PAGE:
The Whole Pantry withdrawn: Holistic recipe book taken off shelves as Belle Gibson's cancer claims are disputed

Belle Gibson claimed to have embarked on ‘a quest to heal herself naturally’

Adam Lusher
Tuesday 17 March 2015 19:38 GMT
Belle Gibson claimed to have embarked on ‘a quest to heal herself naturally’
Belle Gibson claimed to have embarked on ‘a quest to heal herself naturally’

A blogger who gained a huge online following after saying she was beating brain cancer through “nutrition and holistic medicine” rather than conventional treatment has had her book withdrawn from publication after doubts were raised about her claims.

Belle Gibson’s recipe book, The Whole Pantry, was due to be published in the UK by Penguin next month. But the publishing house yesterday revealed it had shelved publication after failing to receive “sufficient explanation” from the Australian author about doubts being cast on her story.

Ms Gibson has said online and in her book, which has already been published in Australia, that a doctor diagnosed her with “malignant brain cancer” in June 2009, giving her “six weeks, four months tops” to live.

In the book she recounts how she withdrew from chemotherapy and radiotherapy after two months and embarked on “a quest to heal myself naturally… empowering myself to save my own life, through nutrition, patience, determination and love – as well as vitamin and Ayurvedic treatments, craniosacral therapy, and a whole lot of other treatments”.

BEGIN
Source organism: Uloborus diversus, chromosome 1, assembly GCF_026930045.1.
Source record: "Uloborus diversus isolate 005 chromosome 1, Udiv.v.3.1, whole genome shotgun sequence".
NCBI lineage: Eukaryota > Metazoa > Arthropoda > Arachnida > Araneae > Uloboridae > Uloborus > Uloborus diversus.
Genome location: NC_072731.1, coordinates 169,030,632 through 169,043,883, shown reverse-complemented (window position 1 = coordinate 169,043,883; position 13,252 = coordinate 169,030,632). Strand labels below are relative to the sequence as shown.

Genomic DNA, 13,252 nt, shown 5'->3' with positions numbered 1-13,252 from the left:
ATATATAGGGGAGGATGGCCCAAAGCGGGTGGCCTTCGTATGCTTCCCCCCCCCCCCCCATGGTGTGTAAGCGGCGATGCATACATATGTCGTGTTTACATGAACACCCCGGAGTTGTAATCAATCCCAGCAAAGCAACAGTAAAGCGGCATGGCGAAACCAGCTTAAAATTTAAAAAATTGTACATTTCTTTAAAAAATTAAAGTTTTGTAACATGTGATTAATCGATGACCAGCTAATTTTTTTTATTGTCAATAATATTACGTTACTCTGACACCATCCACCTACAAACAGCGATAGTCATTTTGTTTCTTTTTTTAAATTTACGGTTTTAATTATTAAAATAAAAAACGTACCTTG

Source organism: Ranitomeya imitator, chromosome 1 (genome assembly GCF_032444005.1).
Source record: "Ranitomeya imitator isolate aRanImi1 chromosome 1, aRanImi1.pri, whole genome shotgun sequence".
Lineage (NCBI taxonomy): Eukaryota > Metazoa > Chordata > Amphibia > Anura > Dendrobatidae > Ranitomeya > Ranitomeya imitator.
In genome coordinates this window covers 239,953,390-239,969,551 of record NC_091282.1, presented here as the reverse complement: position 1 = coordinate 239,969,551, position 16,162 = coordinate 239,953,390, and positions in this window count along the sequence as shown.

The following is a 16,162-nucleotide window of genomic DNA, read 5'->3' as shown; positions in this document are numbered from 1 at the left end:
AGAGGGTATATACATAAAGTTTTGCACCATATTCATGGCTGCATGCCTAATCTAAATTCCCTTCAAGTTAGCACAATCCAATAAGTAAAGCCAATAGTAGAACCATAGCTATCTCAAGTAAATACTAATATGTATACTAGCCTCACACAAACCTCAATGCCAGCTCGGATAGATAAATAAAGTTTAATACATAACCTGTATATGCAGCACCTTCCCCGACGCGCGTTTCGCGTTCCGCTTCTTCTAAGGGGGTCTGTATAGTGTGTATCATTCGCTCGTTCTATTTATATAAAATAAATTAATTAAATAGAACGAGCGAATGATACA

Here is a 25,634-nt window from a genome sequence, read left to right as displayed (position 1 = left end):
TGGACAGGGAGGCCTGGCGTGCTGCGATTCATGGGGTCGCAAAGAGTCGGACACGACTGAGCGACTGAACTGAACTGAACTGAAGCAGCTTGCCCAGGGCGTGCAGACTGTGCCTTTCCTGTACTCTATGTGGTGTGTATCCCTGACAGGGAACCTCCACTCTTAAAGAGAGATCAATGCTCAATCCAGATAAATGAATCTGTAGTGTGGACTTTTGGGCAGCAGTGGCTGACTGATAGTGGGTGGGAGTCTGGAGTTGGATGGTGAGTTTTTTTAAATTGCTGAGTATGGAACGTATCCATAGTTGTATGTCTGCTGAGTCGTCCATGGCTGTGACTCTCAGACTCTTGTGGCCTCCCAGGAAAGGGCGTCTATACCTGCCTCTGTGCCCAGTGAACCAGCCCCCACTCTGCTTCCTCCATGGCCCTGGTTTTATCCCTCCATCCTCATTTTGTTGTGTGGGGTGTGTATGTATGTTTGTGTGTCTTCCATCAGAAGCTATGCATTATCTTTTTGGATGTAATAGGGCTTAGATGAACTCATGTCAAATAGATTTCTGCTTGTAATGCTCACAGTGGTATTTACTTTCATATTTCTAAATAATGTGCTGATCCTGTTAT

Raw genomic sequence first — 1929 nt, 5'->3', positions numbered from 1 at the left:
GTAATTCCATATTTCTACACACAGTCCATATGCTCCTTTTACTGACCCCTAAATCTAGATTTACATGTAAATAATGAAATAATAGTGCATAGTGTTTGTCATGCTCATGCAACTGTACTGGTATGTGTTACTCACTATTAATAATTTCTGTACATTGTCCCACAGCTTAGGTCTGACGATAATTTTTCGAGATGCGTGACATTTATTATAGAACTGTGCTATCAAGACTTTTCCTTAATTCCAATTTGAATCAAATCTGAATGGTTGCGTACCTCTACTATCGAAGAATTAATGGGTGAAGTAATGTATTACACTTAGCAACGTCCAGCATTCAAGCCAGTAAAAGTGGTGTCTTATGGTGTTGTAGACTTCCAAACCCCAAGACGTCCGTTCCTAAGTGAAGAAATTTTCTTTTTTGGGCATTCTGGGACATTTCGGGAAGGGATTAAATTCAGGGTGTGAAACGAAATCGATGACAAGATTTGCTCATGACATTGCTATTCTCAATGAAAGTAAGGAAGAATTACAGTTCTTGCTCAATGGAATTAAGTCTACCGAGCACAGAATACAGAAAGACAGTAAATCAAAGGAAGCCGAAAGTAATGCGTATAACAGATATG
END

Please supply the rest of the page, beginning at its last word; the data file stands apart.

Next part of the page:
Shelved: Belle Gibson's book

Ms Gibson also says in the book that she thinks that many in her social-media community of more than 200,000 have been attracted by her “authenticity and integrity”.

But journalists at The Australian newspaper have alleged that former friends say she never displayed signs of illness in 2009, while her own online “selfies” from the period seem to show a healthy woman.

The newspaper also quoted cancer specialists as saying that the only brain tumour severe enough to cause death within four months is a Grade 4 glioblastoma, and they could find no known record of anyone surviving such a tumour for five years without treatment.

After the allegations surfaced, Ms Gibson told The Australian that she may have been “misdiagnosed” over some aspects of her health problems, adding that “it’s hard to admit that maybe you were wrong” and saying she was “confused, bordering on humiliated”. But a spokeswoman for Penguin said it was withdrawing the book from sale in Australia, and shelving plans to publish in the UK under the Michael Joseph imprint.

Atria, a division of Simon & Schuster in the US, is reported to be reviewing plans to publish The Whole Pantry in America.

Former fans also appear to have turned against Ms Gibson, with some now demanding refunds for the book and for her healthy living app.

This is in marked contrast to the outpouring of support Ms Gibson received in July 2014 when she told her “beautiful, gamechanging community” that “I have cancer in my blood, spleen, brain, uterus, and liver”. One well-wisher told her: “You are THE most inspirational person I have ever encountered. I ‘look’ at you in awe, in wonder and in the greatest admiration I have ever felt for anyone.”

Ms Gibson has previously sought to dispute the claims of those who doubted her, posting on Facebook in July 2013: “It is unfortunate someone [is] trying to discredit the natural healing path I am on. I have been healing a severe and malignant brain cancer for the past few years with natural medicine, Gerson therapy and foods. It is working for me.”

Today it appeared that she had made her Instagram account private and taken down some of her 2009 social-media posts. Reports were also circulating that she may have left Australia for the US.

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